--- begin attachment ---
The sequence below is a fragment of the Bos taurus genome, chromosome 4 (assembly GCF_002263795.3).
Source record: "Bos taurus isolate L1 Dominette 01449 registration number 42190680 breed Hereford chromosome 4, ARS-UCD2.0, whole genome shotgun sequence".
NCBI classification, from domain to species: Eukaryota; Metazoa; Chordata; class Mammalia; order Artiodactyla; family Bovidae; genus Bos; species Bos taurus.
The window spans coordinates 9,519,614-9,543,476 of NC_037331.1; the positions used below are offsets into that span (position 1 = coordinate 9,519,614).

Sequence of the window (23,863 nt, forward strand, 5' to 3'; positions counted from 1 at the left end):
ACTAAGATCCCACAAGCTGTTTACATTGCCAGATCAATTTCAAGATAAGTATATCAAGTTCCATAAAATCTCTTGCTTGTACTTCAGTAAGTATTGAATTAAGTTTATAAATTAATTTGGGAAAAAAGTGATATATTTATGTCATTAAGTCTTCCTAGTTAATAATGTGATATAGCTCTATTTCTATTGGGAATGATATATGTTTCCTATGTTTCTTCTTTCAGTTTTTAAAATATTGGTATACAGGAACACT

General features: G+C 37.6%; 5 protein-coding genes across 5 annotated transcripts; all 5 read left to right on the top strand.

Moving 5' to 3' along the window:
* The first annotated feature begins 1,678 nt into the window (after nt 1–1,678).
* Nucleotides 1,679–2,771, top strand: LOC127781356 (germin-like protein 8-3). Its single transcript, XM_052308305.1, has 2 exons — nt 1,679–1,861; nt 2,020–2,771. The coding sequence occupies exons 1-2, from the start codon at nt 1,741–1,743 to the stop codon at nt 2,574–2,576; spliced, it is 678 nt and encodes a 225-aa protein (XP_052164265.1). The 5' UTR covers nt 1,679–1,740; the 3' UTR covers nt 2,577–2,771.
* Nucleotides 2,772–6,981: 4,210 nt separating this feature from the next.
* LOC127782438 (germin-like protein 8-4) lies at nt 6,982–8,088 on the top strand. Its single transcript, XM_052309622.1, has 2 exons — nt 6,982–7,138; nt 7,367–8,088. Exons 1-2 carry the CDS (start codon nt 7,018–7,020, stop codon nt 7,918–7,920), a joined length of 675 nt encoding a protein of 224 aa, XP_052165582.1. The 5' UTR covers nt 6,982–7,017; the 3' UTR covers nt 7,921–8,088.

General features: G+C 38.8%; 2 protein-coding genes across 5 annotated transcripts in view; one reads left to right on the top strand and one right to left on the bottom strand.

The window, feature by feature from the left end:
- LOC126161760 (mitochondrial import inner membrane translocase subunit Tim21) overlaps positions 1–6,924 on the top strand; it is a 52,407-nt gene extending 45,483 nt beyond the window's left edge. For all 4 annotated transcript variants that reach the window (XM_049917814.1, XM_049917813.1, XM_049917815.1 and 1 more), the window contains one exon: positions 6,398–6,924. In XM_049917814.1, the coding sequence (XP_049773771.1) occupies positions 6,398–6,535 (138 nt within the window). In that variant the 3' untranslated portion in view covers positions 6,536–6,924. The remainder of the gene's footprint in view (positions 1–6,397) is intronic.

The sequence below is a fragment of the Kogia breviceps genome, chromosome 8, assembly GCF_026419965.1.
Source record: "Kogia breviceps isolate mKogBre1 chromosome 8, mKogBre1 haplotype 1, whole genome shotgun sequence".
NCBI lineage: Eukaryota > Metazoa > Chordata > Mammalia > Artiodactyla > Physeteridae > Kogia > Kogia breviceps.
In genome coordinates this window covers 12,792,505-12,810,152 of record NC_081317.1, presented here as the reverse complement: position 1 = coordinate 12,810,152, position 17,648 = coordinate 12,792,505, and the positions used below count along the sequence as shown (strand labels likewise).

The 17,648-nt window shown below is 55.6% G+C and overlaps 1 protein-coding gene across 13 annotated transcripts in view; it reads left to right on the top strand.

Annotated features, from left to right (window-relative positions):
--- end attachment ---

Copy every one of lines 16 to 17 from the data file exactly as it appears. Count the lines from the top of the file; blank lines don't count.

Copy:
The sequence below is a fragment of the Kogia breviceps genome, chromosome 8, assembly GCF_026419965.1.
Source record: "Kogia breviceps isolate mKogBre1 chromosome 8, mKogBre1 haplotype 1, whole genome shotgun sequence".